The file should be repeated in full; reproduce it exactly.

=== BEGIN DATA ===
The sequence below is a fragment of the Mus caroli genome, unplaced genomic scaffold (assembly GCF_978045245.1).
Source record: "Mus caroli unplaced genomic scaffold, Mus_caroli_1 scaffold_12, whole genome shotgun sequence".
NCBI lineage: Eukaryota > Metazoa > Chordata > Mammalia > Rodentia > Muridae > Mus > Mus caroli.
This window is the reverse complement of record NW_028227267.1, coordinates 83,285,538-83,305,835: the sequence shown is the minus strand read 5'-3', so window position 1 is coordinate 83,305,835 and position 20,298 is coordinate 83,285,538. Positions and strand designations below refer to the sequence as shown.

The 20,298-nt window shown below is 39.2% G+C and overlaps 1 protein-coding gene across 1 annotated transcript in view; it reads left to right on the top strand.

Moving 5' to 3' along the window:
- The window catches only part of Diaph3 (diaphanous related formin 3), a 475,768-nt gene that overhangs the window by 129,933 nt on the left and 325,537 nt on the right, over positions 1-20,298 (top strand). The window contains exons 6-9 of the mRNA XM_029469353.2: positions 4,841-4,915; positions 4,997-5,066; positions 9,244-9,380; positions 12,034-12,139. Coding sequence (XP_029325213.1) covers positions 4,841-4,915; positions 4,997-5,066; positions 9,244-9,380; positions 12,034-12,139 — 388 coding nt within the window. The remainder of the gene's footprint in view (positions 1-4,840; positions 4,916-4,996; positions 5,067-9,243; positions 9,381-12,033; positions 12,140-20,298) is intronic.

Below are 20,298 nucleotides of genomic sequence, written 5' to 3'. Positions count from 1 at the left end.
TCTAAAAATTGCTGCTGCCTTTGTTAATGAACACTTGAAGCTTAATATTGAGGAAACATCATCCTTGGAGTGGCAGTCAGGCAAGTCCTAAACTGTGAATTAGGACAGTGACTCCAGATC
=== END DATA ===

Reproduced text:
The sequence below is a fragment of the Mus caroli genome, unplaced genomic scaffold (assembly GCF_978045245.1).
Source record: "Mus caroli unplaced genomic scaffold, Mus_caroli_1 scaffold_12, whole genome shotgun sequence".
NCBI lineage: Eukaryota > Metazoa > Chordata > Mammalia > Rodentia > Muridae > Mus > Mus caroli.
This window is the reverse complement of record NW_028227267.1, coordinates 83,285,538-83,305,835: the sequence shown is the minus strand read 5'-3', so window position 1 is coordinate 83,305,835 and position 20,298 is coordinate 83,285,538. Positions and strand designations below refer to the sequence as shown.

The 20,298-nt window shown below is 39.2% G+C and overlaps 1 protein-coding gene across 1 annotated transcript in view; it reads left to right on the top strand.

Moving 5' to 3' along the window:
- The window catches only part of Diaph3 (diaphanous related formin 3), a 475,768-nt gene that overhangs the window by 129,933 nt on the left and 325,537 nt on the right, over positions 1-20,298 (top strand). The window contains exons 6-9 of the mRNA XM_029469353.2: positions 4,841-4,915; positions 4,997-5,066; positions 9,244-9,380; positions 12,034-12,139. Coding sequence (XP_029325213.1) covers positions 4,841-4,915; positions 4,997-5,066; positions 9,244-9,380; positions 12,034-12,139 — 388 coding nt within the window. The remainder of the gene's footprint in view (positions 1-4,840; positions 4,916-4,996; positions 5,067-9,243; positions 9,381-12,033; positions 12,140-20,298) is intronic.

Below are 20,298 nucleotides of genomic sequence, written 5' to 3'. Positions count from 1 at the left end.
TCTAAAAATTGCTGCTGCCTTTGTTAATGAACACTTGAAGCTTAATATTGAGGAAACATCATCCTTGGAGTGGCAGTCAGGCAAGTCCTAAACTGTGAATTAGGACAGTGACTCCAGATC